This Quarterly Report on coal liquefaction research includes discussion in the areas of (1) Iron Based Catalysts for Coal Liquefaction; (2) Exploratory Research on Coal Conversion; (3) Novel Coal Liquefaction Concepts; (4) Novel Catalysts for Coal Liquefaction. (VC)

Huffman, G.P. [ed.

1991-12-31T23:59:59.000Z

30

Cooperative research program in coal liquefaction. Quarterly report, November 1, 1991--January 31, 1992  

SciTech Connect (OSTI)

Research continues on coal liquefaction in the following areas: (1) Iron Based Catalysts for Coal Liquefaction; (2) Exploratory Research on Coal Conversion; (3) Novel Coal Liquefaction Concepts; (4) Novel Catalysts for Coal Liquefaction. (VC)

Huffman, G.P. [ed.

1992-06-01T23:59:59.000Z

31

Cooperative Research Program in coal liquefaction. Technical report, May 1, 1994--October 31, 1994  

SciTech Connect (OSTI)

Progress reports are presented for the following tasks: coliquefaction of coal with waste materials; catalysts for coal liquefaction to clean transportation fuels; fundamental research in coal liquefaction; and in situ analytical techniques for coal liquefaction and coal liquefaction catalysts.

NONE

1994-12-31T23:59:59.000Z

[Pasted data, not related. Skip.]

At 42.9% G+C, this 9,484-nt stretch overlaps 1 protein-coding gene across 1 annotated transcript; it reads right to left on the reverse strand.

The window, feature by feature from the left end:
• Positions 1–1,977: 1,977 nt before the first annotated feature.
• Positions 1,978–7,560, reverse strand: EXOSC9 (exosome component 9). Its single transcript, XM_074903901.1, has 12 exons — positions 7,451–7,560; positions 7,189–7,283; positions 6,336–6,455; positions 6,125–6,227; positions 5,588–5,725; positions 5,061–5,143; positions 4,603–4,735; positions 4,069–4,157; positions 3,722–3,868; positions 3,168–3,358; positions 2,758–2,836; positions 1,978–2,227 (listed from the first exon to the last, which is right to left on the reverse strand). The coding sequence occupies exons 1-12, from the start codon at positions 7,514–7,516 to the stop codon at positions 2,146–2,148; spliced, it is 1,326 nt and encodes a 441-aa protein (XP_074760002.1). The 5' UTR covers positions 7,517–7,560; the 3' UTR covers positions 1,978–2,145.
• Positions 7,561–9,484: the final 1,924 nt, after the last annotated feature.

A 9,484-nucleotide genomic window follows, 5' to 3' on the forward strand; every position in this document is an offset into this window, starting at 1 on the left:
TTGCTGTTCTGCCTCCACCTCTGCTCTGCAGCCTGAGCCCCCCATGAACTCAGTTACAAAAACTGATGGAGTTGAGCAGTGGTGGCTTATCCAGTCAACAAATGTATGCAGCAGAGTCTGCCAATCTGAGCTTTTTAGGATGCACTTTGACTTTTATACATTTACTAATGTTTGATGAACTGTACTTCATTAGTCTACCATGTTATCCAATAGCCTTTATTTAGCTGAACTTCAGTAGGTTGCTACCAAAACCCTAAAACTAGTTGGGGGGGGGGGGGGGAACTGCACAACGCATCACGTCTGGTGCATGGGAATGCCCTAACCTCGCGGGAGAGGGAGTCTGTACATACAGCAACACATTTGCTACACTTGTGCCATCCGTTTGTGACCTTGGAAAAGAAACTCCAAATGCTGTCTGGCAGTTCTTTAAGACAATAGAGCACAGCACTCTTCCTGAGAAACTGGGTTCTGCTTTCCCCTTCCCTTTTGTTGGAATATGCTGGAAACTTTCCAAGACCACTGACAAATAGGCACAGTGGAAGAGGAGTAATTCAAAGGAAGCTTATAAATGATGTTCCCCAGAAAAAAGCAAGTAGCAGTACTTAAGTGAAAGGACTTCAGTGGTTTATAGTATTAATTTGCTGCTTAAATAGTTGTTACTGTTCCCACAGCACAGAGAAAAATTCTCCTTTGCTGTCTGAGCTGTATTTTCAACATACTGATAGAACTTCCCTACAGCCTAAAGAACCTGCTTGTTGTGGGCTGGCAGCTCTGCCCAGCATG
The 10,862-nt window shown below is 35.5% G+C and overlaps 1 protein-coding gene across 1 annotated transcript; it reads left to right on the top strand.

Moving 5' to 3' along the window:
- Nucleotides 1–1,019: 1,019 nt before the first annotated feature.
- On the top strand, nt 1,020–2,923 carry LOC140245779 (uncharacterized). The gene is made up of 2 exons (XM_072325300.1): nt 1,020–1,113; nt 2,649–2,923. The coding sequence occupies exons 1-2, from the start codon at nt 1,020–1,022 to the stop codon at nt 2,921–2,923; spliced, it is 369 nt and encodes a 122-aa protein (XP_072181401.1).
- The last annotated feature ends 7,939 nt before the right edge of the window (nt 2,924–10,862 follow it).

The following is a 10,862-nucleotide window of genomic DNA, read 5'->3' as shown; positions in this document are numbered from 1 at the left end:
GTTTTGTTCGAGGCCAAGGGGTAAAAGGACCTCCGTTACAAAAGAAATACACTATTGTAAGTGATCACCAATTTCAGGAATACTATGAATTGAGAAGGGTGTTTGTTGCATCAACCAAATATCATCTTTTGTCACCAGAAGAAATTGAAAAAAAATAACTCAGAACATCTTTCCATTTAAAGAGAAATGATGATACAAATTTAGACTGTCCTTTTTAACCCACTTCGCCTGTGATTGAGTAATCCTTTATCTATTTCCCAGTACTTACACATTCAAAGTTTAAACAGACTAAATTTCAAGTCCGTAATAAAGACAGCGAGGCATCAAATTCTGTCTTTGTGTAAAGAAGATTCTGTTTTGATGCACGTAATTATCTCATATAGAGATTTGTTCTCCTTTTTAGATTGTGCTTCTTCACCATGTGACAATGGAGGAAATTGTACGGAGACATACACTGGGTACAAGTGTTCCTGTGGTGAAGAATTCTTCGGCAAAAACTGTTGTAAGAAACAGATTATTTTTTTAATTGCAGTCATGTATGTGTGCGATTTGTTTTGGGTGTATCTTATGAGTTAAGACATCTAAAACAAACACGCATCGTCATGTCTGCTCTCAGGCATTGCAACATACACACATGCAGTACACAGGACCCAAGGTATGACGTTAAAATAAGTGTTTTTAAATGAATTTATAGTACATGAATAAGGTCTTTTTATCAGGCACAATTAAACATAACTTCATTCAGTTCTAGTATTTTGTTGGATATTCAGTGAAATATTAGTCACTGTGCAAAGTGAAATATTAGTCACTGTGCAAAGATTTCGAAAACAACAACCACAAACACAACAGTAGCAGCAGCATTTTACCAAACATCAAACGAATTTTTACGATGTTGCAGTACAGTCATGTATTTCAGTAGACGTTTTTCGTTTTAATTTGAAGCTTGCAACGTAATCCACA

32

Coal liquefaction process research quarterly report, October-December 1979  

SciTech Connect (OSTI)

This quarterly report summarizes the activities of Sandia's continuing program in coal liquefaction process research. The overall objectives are to: (1) provide a fundamental understanding of the chemistry of coal liquefaction; (2) determine the role of catalysts in coal liquefaction; and (3) determine the mechanism(s) of catalyst deactivation. The program is composed of three major projects: short-contact-time coal liquefaction, mineral effects, and catalyst studies. These projects are interdependent and overlap significantly.

Bickel, T.C.; Curlee, R.M.; Granoff, B.; Stohl, F.V.; Thomas, M.G.

1980-03-01T23:59:59.000Z

33

University Research  

Office of Science (SC) Website

AFDC Printable Version Share this resource Send a link to EERE: Alternative Fuels Data Center Home Page to someone by E-mail Share EERE: Alternative Fuels Data Center Home Page on Facebook Tweet about EERE: Alternative Fuels Data Center Home Page on Twitter Bookmark EERE:1 First Use of Energy for All Purposes (Fuel and Nonfuel),Feet) Year Jan Feb Mar Apr MayAtmosphericNuclear SecurityTensile Strain Switched5 Industrial CarbonArticles News News Homeuniversity-research/ The Office of Science

34